News for Homeowners Who Lost Their Home During the Recession


Filed under: Qualifying for a Mortgage Loan


new homeDuring the terrible housing recession, many homeowners lost their home for a variety of reasons. Even though this may have negatively impacted homeowners’ opinions on homeownership, the ability to qualify for another mortgage may not be as difficult as it once was.

In the past, a bankruptcy or foreclosure usually meant that the possibility of owning another house could not happen for seven years. Now, however, the rules say that a homeowner needs to wait only three years, and, depending on the reason a homeowner lost his or her house, the wait may be even shorter.

According to Lew Sichelman, a homeowner can now qualify for a mortgage as soon as 24 months after losing his or her home if their issues were the result of “extenuating circumstances” over which the homeowner had no control.

Matt Kovach, a product development manager says these “life-changing events that made it impossible” for the homeowner to make his or her house payment include job loss, serious illness, and/or the death of a wage earner. But even if the homeowner suffered through one of these, automatic qualification still will not occur until the homeowner demonstrates that he or she can handle credit and afford the payments.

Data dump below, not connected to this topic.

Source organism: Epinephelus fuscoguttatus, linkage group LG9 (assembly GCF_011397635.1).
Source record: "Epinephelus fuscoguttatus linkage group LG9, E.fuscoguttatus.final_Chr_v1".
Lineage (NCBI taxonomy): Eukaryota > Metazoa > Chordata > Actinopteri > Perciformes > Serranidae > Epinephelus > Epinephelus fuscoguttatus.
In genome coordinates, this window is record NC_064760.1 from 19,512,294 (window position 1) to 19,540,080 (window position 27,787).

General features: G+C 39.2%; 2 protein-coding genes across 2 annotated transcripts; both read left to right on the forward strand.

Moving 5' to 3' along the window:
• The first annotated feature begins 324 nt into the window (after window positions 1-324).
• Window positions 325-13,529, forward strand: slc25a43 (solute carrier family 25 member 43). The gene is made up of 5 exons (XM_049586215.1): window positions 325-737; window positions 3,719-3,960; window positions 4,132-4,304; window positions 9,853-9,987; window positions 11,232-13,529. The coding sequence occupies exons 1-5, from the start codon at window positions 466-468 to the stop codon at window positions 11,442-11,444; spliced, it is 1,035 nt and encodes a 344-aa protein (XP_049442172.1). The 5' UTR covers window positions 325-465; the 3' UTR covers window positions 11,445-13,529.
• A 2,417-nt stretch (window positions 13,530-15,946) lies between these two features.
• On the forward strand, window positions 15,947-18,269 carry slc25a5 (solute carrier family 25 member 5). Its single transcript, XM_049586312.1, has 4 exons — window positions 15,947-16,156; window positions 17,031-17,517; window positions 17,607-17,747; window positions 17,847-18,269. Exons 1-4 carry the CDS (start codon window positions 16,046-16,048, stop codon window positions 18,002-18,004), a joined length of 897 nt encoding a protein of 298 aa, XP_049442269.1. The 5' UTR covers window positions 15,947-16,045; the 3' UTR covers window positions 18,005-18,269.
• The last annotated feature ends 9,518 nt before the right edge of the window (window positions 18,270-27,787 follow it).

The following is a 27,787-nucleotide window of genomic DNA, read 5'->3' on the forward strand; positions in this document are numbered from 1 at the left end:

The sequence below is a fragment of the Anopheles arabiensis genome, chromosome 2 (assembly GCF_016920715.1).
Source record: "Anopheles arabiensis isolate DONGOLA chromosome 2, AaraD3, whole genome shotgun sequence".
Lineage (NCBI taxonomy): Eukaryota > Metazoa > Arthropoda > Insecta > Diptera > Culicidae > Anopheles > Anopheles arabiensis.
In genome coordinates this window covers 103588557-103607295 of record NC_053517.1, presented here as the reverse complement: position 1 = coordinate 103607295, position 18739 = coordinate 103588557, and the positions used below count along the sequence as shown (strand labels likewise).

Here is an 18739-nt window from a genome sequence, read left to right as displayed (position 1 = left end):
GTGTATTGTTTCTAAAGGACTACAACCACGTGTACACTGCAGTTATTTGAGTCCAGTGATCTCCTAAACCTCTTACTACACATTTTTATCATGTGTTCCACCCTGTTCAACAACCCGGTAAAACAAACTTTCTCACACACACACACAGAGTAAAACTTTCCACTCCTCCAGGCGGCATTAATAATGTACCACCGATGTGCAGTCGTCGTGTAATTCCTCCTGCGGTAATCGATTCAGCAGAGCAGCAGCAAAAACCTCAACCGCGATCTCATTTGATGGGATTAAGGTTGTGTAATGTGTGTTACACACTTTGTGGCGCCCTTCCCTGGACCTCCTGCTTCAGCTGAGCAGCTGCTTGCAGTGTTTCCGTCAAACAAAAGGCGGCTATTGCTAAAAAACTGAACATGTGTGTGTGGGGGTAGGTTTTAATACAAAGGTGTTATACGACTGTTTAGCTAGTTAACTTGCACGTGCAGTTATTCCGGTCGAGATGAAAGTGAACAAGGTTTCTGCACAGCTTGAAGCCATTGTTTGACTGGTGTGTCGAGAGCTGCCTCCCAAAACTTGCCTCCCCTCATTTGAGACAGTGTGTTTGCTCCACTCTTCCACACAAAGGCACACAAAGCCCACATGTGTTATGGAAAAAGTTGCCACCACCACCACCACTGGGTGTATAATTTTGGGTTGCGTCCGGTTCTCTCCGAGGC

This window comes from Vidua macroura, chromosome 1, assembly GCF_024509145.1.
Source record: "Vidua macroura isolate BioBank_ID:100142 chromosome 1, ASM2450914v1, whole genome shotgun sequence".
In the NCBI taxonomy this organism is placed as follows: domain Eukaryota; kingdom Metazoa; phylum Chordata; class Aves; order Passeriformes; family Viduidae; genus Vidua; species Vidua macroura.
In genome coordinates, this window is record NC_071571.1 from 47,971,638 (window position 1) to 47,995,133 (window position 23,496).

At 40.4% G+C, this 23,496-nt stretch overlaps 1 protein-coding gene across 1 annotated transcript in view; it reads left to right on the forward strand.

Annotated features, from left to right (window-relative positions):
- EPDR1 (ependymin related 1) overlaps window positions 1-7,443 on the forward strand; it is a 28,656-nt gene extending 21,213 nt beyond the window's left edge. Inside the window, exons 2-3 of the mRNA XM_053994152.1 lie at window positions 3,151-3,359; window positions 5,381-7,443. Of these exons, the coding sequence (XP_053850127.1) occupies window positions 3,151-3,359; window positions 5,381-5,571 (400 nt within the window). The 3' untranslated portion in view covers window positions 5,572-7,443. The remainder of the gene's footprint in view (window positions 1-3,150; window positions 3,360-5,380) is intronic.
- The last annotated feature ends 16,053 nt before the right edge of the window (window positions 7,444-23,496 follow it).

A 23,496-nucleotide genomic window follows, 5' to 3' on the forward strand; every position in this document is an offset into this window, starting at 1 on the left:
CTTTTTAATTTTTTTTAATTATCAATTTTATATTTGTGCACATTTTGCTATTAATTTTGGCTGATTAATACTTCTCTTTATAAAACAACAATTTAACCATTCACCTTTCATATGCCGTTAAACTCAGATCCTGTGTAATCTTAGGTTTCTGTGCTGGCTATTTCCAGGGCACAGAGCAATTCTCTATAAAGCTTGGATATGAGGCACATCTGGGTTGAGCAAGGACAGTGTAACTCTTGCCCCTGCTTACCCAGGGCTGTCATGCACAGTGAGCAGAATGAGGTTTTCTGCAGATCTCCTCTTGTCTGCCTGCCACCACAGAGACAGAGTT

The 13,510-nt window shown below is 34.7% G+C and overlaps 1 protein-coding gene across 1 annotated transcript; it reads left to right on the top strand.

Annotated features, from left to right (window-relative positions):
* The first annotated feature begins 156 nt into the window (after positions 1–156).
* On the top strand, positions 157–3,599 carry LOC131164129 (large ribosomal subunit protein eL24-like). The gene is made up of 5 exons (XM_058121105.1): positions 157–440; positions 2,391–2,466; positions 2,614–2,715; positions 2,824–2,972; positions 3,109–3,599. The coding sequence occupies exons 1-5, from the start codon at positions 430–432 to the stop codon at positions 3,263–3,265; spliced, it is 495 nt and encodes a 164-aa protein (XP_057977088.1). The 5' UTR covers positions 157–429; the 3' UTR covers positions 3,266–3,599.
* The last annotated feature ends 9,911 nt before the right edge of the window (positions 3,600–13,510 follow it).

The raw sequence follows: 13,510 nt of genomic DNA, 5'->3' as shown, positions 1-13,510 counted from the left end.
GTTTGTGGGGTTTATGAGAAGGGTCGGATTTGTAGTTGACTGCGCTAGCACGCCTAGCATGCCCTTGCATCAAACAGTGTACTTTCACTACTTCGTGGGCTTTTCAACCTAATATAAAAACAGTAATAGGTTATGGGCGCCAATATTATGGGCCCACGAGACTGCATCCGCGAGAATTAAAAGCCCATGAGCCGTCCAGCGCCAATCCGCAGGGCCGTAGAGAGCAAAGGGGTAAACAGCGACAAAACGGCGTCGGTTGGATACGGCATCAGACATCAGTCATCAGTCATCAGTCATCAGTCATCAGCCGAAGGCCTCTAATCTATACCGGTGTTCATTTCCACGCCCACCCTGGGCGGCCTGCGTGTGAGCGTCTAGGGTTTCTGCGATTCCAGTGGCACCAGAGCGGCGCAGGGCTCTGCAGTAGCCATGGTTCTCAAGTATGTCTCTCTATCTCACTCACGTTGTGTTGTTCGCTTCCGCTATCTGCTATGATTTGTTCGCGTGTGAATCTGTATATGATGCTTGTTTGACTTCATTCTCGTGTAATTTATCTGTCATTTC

Kovach adds that the homeowner needs “an extremely clean credit history after a significant derogatory event” and that “poor credit is not a good indication you’ve learned from your mistakes.”

The Federal Housing Administration says that a waiting period of one year exists if the homeowner filed for Chapter 13 bankruptcy and two or less years if Chapter 7 was filed. If a homeowner went through a short sale or foreclosure, the wait is three years, but shorter if there are documented extenuating circumstances.

For Fannie Mae or Freddie Mac loans, the waiting is tiered. If a homeowner suffered a “life event” the homeowner must re-establish credit for 24 months after a short sale and if there are no extenuating circumstances, that time period increases to 48 months.

According to Freddie Mac guidelines, if the borrower’s financial issues were due to his or her mismanagement, an acceptable credit reputation must be re-established for at least 84 months if the home was foreclosed on. In addition, there is a 60 month period if the homeowner filed more than one bankruptcy petition in the past seven years, a 48 month period after the discharge or dismissal of a Chapter 7 bankruptcy, and a 48 month period after conveyance of a deed in lieu of foreclosure or short sale.

If you were involved in the housing recession and lost your home, but are interested in seeing where you stand in buying a home again, please feel free to call me to talk about this information.


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